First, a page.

Nice system Tom!
Where are you located?
Will the system stay warm through the winter?
How often do you fire the rocket?
Does the mass go all the way to the other end of the beds?
When you say transplants does that mean you dug them up from an outside garden and transplanted them to the greenhouse?
What do you feed the fish?
Thanks. I made a hybrid system of Youtube's Northernmonkeymayhem's system.
Where are you located? I am located in the Cincinnati, Ohio area. We get cold winters.
Will the system stay warm through the winter?
This will be my first winter so I will let you know how it goes. I am modifying the Rocket stove with 2 8"x8"x24" clay chimney liner on the intake and will load individual bundles of firewood. After a fire has been started, I will put the clay chute in place and stack the small bundles of wood and cap off the chute so it does not act as a chimney. I have an air intake below the chute. I tested this with a stack of cinder blocks using cut up old tomato stakes and it worked pretty well. It gave me a 3 hour burn. I will be testing the 8x8 chute this weekend.
How often do you fire the rocket? I have used the stove 5 or six nights so far. If I run a 3 hour fire, I manage to keep the temperature above freezing. We had a week with a few 28 degree nights.
Does the mass go all the way to the other end of the beds? Yes I have 8" duct along the floor going 25 feet out the other end of the hoop house. I used sand as my thermal mass which was a horrible choice. I plan on moving the RMH to the other side of the hoophouse. I will empty the raft bed and run the 8" exhaust under the plastic liner of the pool. This will heat the water which will then be the thermal mass. I started using an electric 1000 watt electric heater to bring the water temperature up from 50f to 70f. This livened up both the fish and bacteria, however it is costing me money so it needs to go. Further enhancements to the hoophouse will be a ventilated second skin and sheets of 4x8' insulation for the sides of the structure. I am also using an electric air pump which will be replaced with a venturi aeration device. So hopefully the only electric that the system will use will be for the water pump and the electric fans.
When you say transplants does that mean you dug them up from an outside garden and transplanted them to the greenhouse? Yes, I live in a subdivision and over the years my neighbor's trees have grown to block the sun from my raised bed gardens. So the plants do not grow. I moved some of them to the hoop house a couple of months ago and they have really taken off. They have grown about 25% larger and are actually producing. We have been eating Chard, celery a couple tomatoes and peppers. All of the peppers have small new peppers growing on them. I have about 40 small channel catfish and 36 bluegill so as they get larger the bacteria will be able to feed my plants better. I am also growing some plants from seed and others from just cuttings. It all seems to be working well.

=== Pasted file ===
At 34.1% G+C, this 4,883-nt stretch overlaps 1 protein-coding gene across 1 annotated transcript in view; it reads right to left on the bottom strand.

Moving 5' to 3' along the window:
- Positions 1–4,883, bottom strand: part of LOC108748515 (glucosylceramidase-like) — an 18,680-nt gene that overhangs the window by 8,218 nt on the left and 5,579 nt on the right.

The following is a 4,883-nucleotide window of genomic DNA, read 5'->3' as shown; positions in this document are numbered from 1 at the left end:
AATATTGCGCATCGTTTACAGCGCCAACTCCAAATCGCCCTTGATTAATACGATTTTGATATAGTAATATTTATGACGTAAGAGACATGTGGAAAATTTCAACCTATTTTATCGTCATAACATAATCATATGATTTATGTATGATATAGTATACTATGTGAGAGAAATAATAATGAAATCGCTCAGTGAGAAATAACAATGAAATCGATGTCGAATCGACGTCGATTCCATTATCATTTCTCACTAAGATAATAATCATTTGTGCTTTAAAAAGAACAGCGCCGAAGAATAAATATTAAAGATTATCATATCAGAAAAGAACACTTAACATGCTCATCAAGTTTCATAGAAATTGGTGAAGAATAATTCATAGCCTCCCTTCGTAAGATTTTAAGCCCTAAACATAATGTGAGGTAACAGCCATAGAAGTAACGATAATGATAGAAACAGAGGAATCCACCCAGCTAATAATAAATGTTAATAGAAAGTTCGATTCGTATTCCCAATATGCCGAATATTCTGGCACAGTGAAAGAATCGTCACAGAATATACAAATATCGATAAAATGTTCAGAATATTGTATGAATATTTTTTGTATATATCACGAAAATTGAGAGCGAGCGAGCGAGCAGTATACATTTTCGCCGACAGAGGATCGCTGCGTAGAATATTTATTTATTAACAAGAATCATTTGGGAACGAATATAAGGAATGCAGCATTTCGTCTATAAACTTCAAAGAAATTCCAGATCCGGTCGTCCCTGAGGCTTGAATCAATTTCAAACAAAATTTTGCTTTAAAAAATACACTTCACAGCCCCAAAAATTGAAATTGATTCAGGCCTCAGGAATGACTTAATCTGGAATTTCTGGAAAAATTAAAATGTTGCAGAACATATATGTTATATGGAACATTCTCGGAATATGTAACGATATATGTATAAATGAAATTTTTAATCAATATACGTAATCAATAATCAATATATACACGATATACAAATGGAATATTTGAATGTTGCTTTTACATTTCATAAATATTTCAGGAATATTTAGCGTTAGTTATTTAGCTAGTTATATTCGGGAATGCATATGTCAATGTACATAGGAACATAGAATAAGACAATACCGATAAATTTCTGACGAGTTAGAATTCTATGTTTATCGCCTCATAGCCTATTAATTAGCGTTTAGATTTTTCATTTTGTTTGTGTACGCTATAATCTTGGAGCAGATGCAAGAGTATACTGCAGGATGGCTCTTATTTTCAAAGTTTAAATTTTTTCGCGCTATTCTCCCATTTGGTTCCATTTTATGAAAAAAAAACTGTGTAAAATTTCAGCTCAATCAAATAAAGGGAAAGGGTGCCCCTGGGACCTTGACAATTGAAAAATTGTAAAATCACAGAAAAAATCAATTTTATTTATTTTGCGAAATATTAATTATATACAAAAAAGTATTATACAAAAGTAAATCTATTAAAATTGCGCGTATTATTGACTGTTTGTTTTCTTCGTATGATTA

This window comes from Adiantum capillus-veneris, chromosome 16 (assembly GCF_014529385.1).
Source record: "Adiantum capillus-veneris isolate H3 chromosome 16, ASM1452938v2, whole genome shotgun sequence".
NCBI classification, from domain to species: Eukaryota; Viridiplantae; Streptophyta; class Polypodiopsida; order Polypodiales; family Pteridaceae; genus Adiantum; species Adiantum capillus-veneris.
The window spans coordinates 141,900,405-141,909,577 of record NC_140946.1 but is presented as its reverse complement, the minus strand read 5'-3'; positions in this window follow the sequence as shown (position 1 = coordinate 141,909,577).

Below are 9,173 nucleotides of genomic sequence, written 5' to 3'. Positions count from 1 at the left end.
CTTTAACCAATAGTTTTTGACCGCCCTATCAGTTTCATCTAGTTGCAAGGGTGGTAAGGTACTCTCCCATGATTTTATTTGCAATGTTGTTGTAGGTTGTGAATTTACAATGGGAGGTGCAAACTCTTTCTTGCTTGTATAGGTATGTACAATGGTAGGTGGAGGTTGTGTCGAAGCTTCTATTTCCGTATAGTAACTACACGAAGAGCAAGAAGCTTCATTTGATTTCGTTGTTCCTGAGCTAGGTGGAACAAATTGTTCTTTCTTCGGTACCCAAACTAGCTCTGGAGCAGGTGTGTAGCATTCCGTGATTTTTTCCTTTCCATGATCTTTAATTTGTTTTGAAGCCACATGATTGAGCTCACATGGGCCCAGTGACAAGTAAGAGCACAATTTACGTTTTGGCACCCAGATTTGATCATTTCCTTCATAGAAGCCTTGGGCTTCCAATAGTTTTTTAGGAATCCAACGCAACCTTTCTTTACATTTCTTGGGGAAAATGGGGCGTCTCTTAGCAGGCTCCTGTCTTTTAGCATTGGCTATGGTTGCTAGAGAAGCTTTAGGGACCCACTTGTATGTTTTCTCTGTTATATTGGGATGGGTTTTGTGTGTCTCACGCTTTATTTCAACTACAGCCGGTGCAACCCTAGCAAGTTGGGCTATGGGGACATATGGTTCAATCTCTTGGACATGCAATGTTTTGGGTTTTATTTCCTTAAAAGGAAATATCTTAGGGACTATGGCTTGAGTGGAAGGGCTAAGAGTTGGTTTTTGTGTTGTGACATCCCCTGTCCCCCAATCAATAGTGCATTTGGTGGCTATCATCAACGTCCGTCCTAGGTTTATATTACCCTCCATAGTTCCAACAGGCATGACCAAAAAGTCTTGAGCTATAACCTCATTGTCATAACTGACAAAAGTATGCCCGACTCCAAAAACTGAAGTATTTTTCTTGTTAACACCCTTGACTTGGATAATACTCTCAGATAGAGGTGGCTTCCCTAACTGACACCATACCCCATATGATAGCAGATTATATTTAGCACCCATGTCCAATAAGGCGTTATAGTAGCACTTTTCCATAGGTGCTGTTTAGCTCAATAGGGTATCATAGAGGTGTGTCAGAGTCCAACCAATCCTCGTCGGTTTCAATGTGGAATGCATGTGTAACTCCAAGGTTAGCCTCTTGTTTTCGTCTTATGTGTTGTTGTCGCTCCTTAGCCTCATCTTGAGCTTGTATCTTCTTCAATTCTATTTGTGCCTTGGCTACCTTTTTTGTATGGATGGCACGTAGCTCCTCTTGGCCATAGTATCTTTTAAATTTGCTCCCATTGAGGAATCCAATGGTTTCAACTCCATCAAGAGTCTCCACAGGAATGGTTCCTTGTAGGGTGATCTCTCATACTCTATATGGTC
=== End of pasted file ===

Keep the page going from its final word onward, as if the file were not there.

What do you feed the fish? I feed the fish about a tablespoon of goldfish pellets that I purchased from a local fish hatchery ~$16 for a 2 pound bag. A bag should last a few months. I will start to grow duckweed if I can find some.
Thinking on closing some loops in you system:
seems heating and feeding the fish are both open here. The system provides for neither of these needs without constant addition from energy outside the system. If you live in a suburban area you could most probably get a hold of enough food waste to feed a large worm bin or black soldier fly system which could provide some great protein for the fish. There are also many high protein plants that Catfish love that you might be able to grow in the low light conditions of your raised bed gardens in the summer or find some space for in your hoop house during the winter. I don't know much about what catfish eat in their natural environment but assume that they would like high protein plants. They might even like having some plants growing in a raft in their tank. I know that catfish like to play amongst the roots of aquatic plants in the wild.
where does the power to keep the water flowing come from?
This might be a little more complicated if you don't have the option of using solar power. Wind is kinda expensive to install and depending on your area might not be practical. whatever you choose, It is a good idea to have a back up power source for your system in case the grid goes down for a substantial amount of time. nice to have a back up plan..
Looks like you have a beautiful system going here! It'll be wonderful to have fresh veggies all through the winter that don't come from califorina...